While many probate scenarios progress without a hitch, certain complexities require the experience of a seasoned probate lawyer. These challenges include:
- Family members/heirs are unable to agree on what the will says.
- The will is a bit confusing or contradictory.
- There is a belief that the decedent may have been tricked or pressured into writing or changing the will.
- There’s no will at all.
- The family situation is a bit complicated, such as when step-siblings are involved or if there are no immediate family members/blood relatives alive.
In Florida, if an heir doesn’t agree with something in a will, he or she can ask the court to look at it again. This is when having a probate attorney on your side is like having a guide on a tricky hike. Navigating a probate lawsuit can be difficult and require expert legal guidance for a variety of reasons, from contesting an inheritance to challenging trust accountings.
What’s The Difference Between Probate & Non-Probate Assets?
When planning your estate, it’s important to understand the difference between probate and non-probate assets. Probate is the process through which a court determines how to distribute your property after you die. Some assets are distributed to heirs by the court (probate assets) and some assets bypass the court process and go directly to your beneficiaries (non-probate assets).
Probate assets can include the following:
- Real property that is titled solely in the decedent’s name or held as a tenant in common;
- Personal property, such as jewelry, furniture, and automobiles;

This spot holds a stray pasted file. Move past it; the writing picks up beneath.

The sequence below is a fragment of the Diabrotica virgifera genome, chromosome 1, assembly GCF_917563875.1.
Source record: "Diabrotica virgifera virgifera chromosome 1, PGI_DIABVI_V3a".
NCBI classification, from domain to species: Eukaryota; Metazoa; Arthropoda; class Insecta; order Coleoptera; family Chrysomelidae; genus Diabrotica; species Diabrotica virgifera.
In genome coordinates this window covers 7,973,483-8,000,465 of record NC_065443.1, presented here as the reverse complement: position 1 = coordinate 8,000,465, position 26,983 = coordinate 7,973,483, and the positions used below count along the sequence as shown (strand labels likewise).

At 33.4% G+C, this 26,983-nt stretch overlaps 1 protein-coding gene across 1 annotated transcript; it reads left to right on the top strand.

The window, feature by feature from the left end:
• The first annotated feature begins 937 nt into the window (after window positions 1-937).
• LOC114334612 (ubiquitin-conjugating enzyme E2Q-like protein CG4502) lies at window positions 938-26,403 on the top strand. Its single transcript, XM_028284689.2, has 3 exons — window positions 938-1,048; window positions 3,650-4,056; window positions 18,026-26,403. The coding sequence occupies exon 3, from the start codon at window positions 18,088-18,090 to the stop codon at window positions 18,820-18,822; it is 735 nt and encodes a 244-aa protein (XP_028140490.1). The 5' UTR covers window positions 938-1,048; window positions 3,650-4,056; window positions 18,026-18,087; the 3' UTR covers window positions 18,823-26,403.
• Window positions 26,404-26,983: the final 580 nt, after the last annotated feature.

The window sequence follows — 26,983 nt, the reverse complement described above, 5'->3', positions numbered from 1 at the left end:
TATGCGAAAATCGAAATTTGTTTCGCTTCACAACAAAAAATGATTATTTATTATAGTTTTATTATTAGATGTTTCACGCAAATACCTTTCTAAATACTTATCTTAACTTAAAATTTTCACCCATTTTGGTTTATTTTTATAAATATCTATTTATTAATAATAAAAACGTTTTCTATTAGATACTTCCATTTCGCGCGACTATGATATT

- Bank accounts that are solely in the decedent’s name;
- An interest in a partnership, corporation, or limited liability company;
- Any life insurance policy or brokerage account that lists either the decedent or the estate as the beneficiary.
Non-probate assets can include the following:
- Property that is held in joint tenancy or as tenants by the entirety;
- Bank or brokerage accounts held in joint tenancy or with payable on death (POD) or transfer on death (TOD) beneficiaries;
- Property held in a trust;
- Life insurance or brokerage accounts that list someone other than the decedent as the beneficiary;
- Retirement accounts.
The probate process includes filing a will with the court and appointing a personal representative (also called an executor or administrator), collecting assets, paying bills, filing taxes, distributing property to heirs, and filing a final account. This can be a costly and time-consuming process; that where a seasoned probate attorney can help.
How RTRLAW’s Experienced Probate Attorneys Support You
Going to probate court might seem daunting, but you don’t have to do this alone. The compassionate and proficient probate attorneys at RTRLAW are dedicated to supporting clients and families during these trying and often emotional times. Our aim? To make the probate process as straightforward and stress-free as possible by assisting clients with:
- Securing and identifying estate assets;
- Evaluating the real value of the decedent’s real estate and properties;
- Addressing outstanding debts and identifying any estate taxes that are due;
- Processing life insurance claims; and
- Submitting necessary paperwork to the probate court.
Dealing with all this can seem like trying to solve a big puzzle. At RTRLAW, our job is to help families like yours put the puzzle pieces together and make things as easy as possible for you.
Connect with a Trusted Probate Partner at RTRLAW Today
Eager to know more about Florida’s probate process? Schedule a free consultation and strategy session with our seasoned probate attorneys today. Contact us, email [email protected], or call or text us toll free at 1-833-HIRE-RTR (1-833-447-3787). RTRLAW’s attorneys are available throughout the state of Florida and can meet with you at your convenience – by phone, video conference or at one of our six convenient offices, including Fort Lauderdale, Orlando, Tampa, Lake Worth, and by appointment in Miami or Jacksonville. RTRLAW ensures dedicated estate planning assistance is always within your reach.